Skip to comments.Water heater replacement day!
Posted on 06/19/2013 4:27:16 AM PDT by djf
OK, my current water heater (mfg date 9545, YYWW) gave up the ghost and today it gets replaced.
It is a 50 gallon 240V electric model. I am pretty much convinced on a GE 40 or 50 gal 240V model, the 40 gal is making more sense since I live alone now.
Some of the sites talking water heater recommend a round drip pan underneath. I never heard of such a thing, anybody know about it?
I already have the complete set of Sharkbite fittings I will need.
Hints? Tips? Theories? Prayers? Thanks in advance!
The drip pan helps you to see that your water heater is failing before it floods your house. I would recommend a drip pan.
1) unbolt old water heater
2) bolt in new water heater
it doesn’t get much easier than that
If your water heater needs a drip pan then there is something wrong- if it is in the basement, I would not worry- if it is on a hardwood floor- than OK why not
It is the pressure relief valve and pipe that is usually the biggest drip concern
Codes some places *require* that drip pan nowadays. It’s just a round pan, a little bigger than the heater diameter, with sides a couple or three inches high. Metal or plastic. You can get ‘em at Home Depot.
I don’t have one on my water heater and it’s about as old as yours. I’d probably put it in if I redid mine — if the thing leaks the pan will catch it and save you damage.
The sharkbite stuff is good. Save you a lot of time.
Turn off the breaker and the water before you disconnect it. :-) j/k I’m sure you know that.
Drip pans are handy, I put my water heater up on cement blocks to assist in rust prevention from below as the Concrete pad sometimes “sweats” due to the high water level in the ground here.
Also I use a solar assisted model with an 80 gal tank. The more water that is heated by solar during the day the less electricity is used during the evening. I highly recommend solar assist for the Hot water heater no matter what your climate is.
Sounds like it would be wise if you familiarized yourself with the latest building codes in your area before proceeding.
Sharkbites are generally considered as ‘temporary’. I’d recommend good old fashioned soldered joints, which we know have consistently stood the test of time.
step one, drain water heater...
The point about the drip pan is it is sort of an easy warning system more than a preventative.
I knew my water heater is old, so have been checking it regularly, it is sitting on a hardwood floor, not a basement. I would say it could not have been leaking for more than 2 days before I saw it.
So if I get a pan, it’s almost like the next thing to add would be an audible alarm if a leak starts.
The GE I’m thinking about has 6 yrs warranty, the one going out the door had only a 5 year, but lasted for about 17 years. Can’t say I’m disappointed with that!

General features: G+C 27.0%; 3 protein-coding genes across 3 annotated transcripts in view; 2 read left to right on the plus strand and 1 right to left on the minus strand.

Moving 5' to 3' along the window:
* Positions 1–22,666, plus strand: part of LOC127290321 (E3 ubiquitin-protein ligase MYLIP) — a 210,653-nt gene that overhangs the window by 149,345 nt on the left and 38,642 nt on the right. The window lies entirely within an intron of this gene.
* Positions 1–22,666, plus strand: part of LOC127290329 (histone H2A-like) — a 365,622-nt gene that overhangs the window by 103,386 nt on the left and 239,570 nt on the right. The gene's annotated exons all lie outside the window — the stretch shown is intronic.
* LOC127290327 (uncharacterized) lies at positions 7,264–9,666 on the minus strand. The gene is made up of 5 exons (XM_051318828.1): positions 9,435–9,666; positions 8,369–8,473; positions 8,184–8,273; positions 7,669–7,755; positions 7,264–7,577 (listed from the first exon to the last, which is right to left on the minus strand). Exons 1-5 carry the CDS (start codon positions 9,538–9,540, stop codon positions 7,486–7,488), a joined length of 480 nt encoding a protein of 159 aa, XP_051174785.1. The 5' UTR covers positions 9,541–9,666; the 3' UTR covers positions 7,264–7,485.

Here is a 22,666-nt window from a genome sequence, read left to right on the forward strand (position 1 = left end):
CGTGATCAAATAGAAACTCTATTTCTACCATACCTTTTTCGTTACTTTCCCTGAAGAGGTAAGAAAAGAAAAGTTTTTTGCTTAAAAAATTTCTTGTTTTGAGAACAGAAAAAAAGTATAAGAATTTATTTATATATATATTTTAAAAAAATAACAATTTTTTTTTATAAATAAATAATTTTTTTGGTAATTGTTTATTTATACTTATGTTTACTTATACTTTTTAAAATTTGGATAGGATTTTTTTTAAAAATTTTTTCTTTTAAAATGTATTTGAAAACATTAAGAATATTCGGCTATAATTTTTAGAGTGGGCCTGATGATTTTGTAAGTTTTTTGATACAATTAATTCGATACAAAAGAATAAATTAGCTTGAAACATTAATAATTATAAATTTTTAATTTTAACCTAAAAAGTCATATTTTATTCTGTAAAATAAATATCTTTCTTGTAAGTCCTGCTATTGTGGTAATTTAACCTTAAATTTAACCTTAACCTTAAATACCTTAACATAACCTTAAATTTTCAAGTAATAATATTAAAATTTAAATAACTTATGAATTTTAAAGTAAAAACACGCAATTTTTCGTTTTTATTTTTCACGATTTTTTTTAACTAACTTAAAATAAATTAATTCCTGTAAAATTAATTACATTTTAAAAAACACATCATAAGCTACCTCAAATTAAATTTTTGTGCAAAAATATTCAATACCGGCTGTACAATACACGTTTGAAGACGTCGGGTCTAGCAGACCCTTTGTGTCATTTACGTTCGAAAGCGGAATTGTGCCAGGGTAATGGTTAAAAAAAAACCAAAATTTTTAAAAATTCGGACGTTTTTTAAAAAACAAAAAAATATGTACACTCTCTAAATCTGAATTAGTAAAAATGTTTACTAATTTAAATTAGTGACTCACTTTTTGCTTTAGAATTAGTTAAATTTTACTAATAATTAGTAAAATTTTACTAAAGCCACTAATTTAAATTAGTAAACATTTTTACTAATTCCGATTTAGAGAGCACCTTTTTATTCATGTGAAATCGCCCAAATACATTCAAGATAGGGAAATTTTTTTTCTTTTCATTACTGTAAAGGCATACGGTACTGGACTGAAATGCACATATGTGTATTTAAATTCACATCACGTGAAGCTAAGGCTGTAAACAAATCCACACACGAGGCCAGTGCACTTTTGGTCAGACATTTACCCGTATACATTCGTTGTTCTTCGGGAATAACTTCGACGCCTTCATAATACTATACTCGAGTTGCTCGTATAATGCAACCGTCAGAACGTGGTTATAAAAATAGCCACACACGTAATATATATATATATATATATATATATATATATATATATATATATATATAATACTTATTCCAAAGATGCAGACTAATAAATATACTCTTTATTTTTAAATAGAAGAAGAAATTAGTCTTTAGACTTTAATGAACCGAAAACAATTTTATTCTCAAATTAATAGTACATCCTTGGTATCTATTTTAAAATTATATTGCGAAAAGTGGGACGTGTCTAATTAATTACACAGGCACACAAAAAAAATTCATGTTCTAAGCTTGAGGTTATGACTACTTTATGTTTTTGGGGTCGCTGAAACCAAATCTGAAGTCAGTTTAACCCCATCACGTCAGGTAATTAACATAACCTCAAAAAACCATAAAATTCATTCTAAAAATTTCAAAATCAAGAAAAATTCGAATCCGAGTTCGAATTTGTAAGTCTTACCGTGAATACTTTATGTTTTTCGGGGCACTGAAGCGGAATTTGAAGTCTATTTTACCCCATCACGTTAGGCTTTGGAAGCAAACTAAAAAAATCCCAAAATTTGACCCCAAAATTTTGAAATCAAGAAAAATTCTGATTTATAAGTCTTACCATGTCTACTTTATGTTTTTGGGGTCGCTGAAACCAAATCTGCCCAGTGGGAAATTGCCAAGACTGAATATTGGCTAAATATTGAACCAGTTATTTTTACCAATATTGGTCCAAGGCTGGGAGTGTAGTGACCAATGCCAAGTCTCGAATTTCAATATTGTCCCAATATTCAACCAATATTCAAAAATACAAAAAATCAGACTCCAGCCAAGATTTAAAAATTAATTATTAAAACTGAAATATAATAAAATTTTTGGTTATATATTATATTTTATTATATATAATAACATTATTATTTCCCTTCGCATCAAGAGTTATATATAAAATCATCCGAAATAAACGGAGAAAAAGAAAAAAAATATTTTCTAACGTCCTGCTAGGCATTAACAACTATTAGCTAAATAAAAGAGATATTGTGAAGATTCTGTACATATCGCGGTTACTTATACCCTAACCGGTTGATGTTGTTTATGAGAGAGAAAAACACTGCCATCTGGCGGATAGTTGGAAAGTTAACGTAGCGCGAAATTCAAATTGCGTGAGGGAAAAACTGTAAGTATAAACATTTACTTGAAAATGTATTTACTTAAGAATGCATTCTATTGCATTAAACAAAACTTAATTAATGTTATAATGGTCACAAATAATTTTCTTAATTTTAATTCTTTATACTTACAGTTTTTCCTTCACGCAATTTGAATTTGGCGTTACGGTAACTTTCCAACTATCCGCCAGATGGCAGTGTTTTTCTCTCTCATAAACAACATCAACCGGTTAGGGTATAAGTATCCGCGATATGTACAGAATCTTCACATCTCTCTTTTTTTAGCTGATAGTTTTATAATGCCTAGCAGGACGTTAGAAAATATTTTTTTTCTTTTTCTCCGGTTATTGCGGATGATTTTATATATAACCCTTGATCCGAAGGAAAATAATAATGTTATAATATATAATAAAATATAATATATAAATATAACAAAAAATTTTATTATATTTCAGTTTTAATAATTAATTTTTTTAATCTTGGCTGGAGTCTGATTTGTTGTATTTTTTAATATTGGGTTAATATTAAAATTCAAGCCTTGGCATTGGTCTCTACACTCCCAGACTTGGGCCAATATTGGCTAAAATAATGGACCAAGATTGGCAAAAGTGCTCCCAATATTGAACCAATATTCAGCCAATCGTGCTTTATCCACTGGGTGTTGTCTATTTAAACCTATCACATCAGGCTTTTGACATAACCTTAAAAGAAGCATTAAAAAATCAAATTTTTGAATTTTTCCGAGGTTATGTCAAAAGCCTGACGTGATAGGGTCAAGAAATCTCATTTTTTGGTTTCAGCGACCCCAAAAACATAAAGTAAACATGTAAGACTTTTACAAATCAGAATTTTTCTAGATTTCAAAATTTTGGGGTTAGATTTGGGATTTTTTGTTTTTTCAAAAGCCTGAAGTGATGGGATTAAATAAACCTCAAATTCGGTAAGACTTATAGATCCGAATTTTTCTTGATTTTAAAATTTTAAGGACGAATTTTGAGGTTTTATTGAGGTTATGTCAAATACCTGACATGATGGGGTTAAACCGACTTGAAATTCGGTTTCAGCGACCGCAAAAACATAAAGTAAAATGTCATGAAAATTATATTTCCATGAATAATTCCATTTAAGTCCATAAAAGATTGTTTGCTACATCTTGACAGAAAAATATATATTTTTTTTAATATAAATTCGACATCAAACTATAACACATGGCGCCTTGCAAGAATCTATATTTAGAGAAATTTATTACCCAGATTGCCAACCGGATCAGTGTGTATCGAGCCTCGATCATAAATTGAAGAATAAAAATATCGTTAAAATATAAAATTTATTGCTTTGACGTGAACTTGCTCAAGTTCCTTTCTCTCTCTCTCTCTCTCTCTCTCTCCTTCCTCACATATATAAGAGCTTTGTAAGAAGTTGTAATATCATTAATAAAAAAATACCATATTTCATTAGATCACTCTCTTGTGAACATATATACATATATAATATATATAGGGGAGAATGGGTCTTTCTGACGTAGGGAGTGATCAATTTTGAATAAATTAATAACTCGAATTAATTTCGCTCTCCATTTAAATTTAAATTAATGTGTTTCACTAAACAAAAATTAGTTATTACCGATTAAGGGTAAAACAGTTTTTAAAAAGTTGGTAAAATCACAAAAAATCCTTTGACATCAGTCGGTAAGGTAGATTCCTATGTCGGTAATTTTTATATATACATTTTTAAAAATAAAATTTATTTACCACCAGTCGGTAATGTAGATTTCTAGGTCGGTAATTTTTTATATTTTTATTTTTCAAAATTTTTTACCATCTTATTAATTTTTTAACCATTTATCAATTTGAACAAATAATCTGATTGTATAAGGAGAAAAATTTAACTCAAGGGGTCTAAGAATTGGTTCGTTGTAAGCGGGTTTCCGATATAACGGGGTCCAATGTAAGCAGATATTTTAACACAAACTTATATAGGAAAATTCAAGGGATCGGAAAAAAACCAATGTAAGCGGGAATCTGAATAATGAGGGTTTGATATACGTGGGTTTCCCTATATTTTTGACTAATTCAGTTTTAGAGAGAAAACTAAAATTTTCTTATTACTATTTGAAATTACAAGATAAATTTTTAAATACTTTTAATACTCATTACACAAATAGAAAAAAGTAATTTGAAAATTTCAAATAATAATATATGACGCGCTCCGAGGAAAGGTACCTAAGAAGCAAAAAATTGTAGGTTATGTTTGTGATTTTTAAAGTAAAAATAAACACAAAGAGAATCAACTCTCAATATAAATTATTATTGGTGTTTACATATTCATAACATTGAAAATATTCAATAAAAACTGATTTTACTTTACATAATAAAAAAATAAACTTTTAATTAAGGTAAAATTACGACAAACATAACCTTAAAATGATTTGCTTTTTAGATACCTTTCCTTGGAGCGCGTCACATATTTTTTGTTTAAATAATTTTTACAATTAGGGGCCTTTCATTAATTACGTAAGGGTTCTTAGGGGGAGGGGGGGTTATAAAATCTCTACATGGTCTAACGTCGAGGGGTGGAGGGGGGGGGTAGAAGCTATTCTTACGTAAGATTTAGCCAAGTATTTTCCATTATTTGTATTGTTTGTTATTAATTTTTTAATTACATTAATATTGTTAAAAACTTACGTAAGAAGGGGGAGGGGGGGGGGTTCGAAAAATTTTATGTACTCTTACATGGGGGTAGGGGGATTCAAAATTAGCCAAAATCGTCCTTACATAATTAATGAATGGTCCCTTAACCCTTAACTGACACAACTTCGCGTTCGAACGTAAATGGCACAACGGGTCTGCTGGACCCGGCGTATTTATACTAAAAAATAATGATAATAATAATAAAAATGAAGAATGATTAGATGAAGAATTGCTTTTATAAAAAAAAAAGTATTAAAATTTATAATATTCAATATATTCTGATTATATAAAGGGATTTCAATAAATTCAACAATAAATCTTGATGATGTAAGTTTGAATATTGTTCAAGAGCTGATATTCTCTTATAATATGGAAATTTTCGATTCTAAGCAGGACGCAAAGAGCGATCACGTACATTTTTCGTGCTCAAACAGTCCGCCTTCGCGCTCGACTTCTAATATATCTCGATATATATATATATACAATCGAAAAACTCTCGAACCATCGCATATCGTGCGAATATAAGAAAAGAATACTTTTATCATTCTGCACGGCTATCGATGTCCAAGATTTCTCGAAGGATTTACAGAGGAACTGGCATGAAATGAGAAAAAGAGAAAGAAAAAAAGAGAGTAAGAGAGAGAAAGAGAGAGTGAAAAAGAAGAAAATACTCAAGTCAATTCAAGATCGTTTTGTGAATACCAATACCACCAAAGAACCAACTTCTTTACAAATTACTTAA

That’s why I sorta splurged on the Sharkbite fittings. I’m done messing with hose clamps!
I’ve heard in the past about just weird stuff happening when electrical items were placed on concrete.
Who knows. Might be something to it.
I believe water heater warranties these days are only honored if installed by a licensed plumber . . .
A cheap, high-decibel water leak alarm placed near the hot water heater would be a good investment. Costs around 20 bucks. Also, I learned the hard way that it’s a good idea to replace the heater around the time that the warranty expires, even though there are no signs of failure.
Can’t solder PEX.
The last one I installed had a 5 year on it, but lasted 17 years.
Must have just been luck, eh?
Perhaps an aside. If you are connected to a municipal water supply, there is probably a check valve at the connection to prevent Mohammad from back pumping poison into the water supply. So you get your new water heater, fill it with cold water and heat it up. Water expands, water pressure goes up because there is no where for water to expand to.
In this scenario, you need to install a small pressure tank with an air bladder in the supply line to absorb this pressure. Absent the bladder, you will have premature failure of the seals in your water heater.
Just went through water heater replacement. Went with a tankless and love it.
My comment is that it is wise to not install a large capacity water heater if you live alone. The cost of heating water is the second largest cost of electricity.
You get a tax credit on energy efficient improvements... and the water heater is included.
My only advice is to prepare for the old one to leak somewhat when it's being carted out, even after it's drained. I found out the hard way that sometimes all the water doesn't come out! At least not when they drain it. But it can leak out while being carted through the house to get it outside. Wrap the drain spigot near the bottom of the tank in plastic or something absorbent to keep discolored water from staining carpet. Or in my case, to keep it from making the stairs all wet. I had a NASTY fall last year after they carted out the old unit and I didn't realize how wet it had gotten the steps. Take it from a klutz, an ounce of prevention might save you months of pain ;)
Disclaimer: Opinions posted on Free Republic are those of the individual posters and do not necessarily represent the opinion of Free Republic or its management. All materials posted herein are protected by copyright law and the exemption for fair use of copyrighted works.